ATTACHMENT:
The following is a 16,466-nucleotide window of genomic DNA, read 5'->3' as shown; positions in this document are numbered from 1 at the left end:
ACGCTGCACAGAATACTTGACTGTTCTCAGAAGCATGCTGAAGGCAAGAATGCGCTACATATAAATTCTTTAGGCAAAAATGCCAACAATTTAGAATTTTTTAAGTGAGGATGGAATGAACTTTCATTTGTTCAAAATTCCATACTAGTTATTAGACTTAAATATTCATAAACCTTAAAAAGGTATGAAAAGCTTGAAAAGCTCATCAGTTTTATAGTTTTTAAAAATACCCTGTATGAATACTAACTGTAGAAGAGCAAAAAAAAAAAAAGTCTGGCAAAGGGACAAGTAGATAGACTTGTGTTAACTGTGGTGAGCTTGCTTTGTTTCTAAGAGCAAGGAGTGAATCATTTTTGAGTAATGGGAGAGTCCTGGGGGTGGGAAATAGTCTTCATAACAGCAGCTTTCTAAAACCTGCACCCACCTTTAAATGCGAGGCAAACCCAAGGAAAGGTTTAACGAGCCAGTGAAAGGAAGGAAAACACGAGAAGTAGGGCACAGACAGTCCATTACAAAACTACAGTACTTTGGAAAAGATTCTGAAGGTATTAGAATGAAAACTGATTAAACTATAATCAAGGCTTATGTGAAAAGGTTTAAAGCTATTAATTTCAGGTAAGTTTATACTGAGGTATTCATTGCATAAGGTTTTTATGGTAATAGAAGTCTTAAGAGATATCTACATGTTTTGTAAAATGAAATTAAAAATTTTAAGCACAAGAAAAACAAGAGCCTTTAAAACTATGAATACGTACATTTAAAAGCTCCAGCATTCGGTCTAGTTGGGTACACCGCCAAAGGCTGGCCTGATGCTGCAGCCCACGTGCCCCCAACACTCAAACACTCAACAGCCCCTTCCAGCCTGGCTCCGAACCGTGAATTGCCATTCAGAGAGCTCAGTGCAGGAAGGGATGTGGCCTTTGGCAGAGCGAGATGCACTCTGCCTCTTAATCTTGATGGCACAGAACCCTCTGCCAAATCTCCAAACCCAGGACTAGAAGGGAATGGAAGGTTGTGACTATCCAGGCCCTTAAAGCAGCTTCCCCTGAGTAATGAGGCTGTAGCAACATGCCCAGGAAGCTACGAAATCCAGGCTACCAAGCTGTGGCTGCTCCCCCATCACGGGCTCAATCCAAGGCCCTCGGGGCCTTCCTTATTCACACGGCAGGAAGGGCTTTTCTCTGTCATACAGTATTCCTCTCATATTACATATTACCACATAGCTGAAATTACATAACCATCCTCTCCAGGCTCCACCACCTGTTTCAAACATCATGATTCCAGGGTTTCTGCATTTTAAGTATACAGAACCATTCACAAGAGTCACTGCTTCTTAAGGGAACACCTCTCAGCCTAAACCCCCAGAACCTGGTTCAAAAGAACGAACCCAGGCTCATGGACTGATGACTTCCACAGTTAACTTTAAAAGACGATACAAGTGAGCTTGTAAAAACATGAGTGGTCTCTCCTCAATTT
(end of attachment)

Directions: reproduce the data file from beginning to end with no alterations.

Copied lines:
The following is a 16,466-nucleotide window of genomic DNA, read 5'->3' as shown; positions in this document are numbered from 1 at the left end:
ACGCTGCACAGAATACTTGACTGTTCTCAGAAGCATGCTGAAGGCAAGAATGCGCTACATATAAATTCTTTAGGCAAAAATGCCAACAATTTAGAATTTTTTAAGTGAGGATGGAATGAACTTTCATTTGTTCAAAATTCCATACTAGTTATTAGACTTAAATATTCATAAACCTTAAAAAGGTATGAAAAGCTTGAAAAGCTCATCAGTTTTATAGTTTTTAAAAATACCCTGTATGAATACTAACTGTAGAAGAGCAAAAAAAAAAAAAGTCTGGCAAAGGGACAAGTAGATAGACTTGTGTTAACTGTGGTGAGCTTGCTTTGTTTCTAAGAGCAAGGAGTGAATCATTTTTGAGTAATGGGAGAGTCCTGGGGGTGGGAAATAGTCTTCATAACAGCAGCTTTCTAAAACCTGCACCCACCTTTAAATGCGAGGCAAACCCAAGGAAAGGTTTAACGAGCCAGTGAAAGGAAGGAAAACACGAGAAGTAGGGCACAGACAGTCCATTACAAAACTACAGTACTTTGGAAAAGATTCTGAAGGTATTAGAATGAAAACTGATTAAACTATAATCAAGGCTTATGTGAAAAGGTTTAAAGCTATTAATTTCAGGTAAGTTTATACTGAGGTATTCATTGCATAAGGTTTTTATGGTAATAGAAGTCTTAAGAGATATCTACATGTTTTGTAAAATGAAATTAAAAATTTTAAGCACAAGAAAAACAAGAGCCTTTAAAACTATGAATACGTACATTTAAAAGCTCCAGCATTCGGTCTAGTTGGGTACACCGCCAAAGGCTGGCCTGATGCTGCAGCCCACGTGCCCCCAACACTCAAACACTCAACAGCCCCTTCCAGCCTGGCTCCGAACCGTGAATTGCCATTCAGAGAGCTCAGTGCAGGAAGGGATGTGGCCTTTGGCAGAGCGAGATGCACTCTGCCTCTTAATCTTGATGGCACAGAACCCTCTGCCAAATCTCCAAACCCAGGACTAGAAGGGAATGGAAGGTTGTGACTATCCAGGCCCTTAAAGCAGCTTCCCCTGAGTAATGAGGCTGTAGCAACATGCCCAGGAAGCTACGAAATCCAGGCTACCAAGCTGTGGCTGCTCCCCCATCACGGGCTCAATCCAAGGCCCTCGGGGCCTTCCTTATTCACACGGCAGGAAGGGCTTTTCTCTGTCATACAGTATTCCTCTCATATTACATATTACCACATAGCTGAAATTACATAACCATCCTCTCCAGGCTCCACCACCTGTTTCAAACATCATGATTCCAGGGTTTCTGCATTTTAAGTATACAGAACCATTCACAAGAGTCACTGCTTCTTAAGGGAACACCTCTCAGCCTAAACCCCCAGAACCTGGTTCAAAAGAACGAACCCAGGCTCATGGACTGATGACTTCCACAGTTAACTTTAAAAGACGATACAAGTGAGCTTGTAAAAACATGAGTGGTCTCTCCTCAATTT